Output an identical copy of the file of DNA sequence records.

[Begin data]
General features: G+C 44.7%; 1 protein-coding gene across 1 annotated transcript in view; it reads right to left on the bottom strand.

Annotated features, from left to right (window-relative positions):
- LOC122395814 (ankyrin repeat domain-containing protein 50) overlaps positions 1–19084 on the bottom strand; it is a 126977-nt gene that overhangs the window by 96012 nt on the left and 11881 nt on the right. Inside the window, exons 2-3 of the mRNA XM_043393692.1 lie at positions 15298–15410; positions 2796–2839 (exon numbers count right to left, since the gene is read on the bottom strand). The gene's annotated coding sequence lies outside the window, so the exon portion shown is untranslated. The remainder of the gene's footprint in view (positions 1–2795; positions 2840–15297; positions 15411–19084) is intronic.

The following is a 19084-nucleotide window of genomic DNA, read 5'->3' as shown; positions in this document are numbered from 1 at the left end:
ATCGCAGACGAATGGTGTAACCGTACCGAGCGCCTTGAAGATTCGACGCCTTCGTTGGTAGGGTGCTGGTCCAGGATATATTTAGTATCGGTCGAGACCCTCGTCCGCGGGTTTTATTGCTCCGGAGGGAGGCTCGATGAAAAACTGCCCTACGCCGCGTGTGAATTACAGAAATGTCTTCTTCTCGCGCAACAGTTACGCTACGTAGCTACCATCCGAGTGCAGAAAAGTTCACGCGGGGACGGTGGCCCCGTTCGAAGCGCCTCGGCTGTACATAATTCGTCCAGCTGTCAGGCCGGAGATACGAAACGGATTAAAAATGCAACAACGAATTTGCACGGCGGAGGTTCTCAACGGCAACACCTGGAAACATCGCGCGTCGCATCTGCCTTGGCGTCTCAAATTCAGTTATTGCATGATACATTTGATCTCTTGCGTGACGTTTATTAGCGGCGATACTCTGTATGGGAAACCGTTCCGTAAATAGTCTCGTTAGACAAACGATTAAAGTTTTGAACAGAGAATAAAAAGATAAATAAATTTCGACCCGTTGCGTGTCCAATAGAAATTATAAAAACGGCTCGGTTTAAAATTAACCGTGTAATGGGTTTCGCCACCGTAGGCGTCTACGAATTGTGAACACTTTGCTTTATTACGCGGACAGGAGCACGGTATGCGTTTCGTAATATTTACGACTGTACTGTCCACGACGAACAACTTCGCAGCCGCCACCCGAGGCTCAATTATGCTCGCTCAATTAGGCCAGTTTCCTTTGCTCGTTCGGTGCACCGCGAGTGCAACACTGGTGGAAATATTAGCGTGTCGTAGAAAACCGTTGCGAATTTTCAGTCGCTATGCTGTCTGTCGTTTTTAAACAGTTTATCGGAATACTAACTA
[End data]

General features: G+C 44.7%; 1 protein-coding gene across 1 annotated transcript in view; it reads right to left on the bottom strand.

Annotated features, from left to right (window-relative positions):
- LOC122395814 (ankyrin repeat domain-containing protein 50) overlaps positions 1–19084 on the bottom strand; it is a 126977-nt gene that overhangs the window by 96012 nt on the left and 11881 nt on the right. Inside the window, exons 2-3 of the mRNA XM_043393692.1 lie at positions 15298–15410; positions 2796–2839 (exon numbers count right to left, since the gene is read on the bottom strand). The gene's annotated coding sequence lies outside the window, so the exon portion shown is untranslated. The remainder of the gene's footprint in view (positions 1–2795; positions 2840–15297; positions 15411–19084) is intronic.

The following is a 19084-nucleotide window of genomic DNA, read 5'->3' as shown; positions in this document are numbered from 1 at the left end:
ATCGCAGACGAATGGTGTAACCGTACCGAGCGCCTTGAAGATTCGACGCCTTCGTTGGTAGGGTGCTGGTCCAGGATATATTTAGTATCGGTCGAGACCCTCGTCCGCGGGTTTTATTGCTCCGGAGGGAGGCTCGATGAAAAACTGCCCTACGCCGCGTGTGAATTACAGAAATGTCTTCTTCTCGCGCAACAGTTACGCTACGTAGCTACCATCCGAGTGCAGAAAAGTTCACGCGGGGACGGTGGCCCCGTTCGAAGCGCCTCGGCTGTACATAATTCGTCCAGCTGTCAGGCCGGAGATACGAAACGGATTAAAAATGCAACAACGAATTTGCACGGCGGAGGTTCTCAACGGCAACACCTGGAAACATCGCGCGTCGCATCTGCCTTGGCGTCTCAAATTCAGTTATTGCATGATACATTTGATCTCTTGCGTGACGTTTATTAGCGGCGATACTCTGTATGGGAAACCGTTCCGTAAATAGTCTCGTTAGACAAACGATTAAAGTTTTGAACAGAGAATAAAAAGATAAATAAATTTCGACCCGTTGCGTGTCCAATAGAAATTATAAAAACGGCTCGGTTTAAAATTAACCGTGTAATGGGTTTCGCCACCGTAGGCGTCTACGAATTGTGAACACTTTGCTTTATTACGCGGACAGGAGCACGGTATGCGTTTCGTAATATTTACGACTGTACTGTCCACGACGAACAACTTCGCAGCCGCCACCCGAGGCTCAATTATGCTCGCTCAATTAGGCCAGTTTCCTTTGCTCGTTCGGTGCACCGCGAGTGCAACACTGGTGGAAATATTAGCGTGTCGTAGAAAACCGTTGCGAATTTTCAGTCGCTATGCTGTCTGTCGTTTTTAAACAGTTTATCGGAATACTAACTA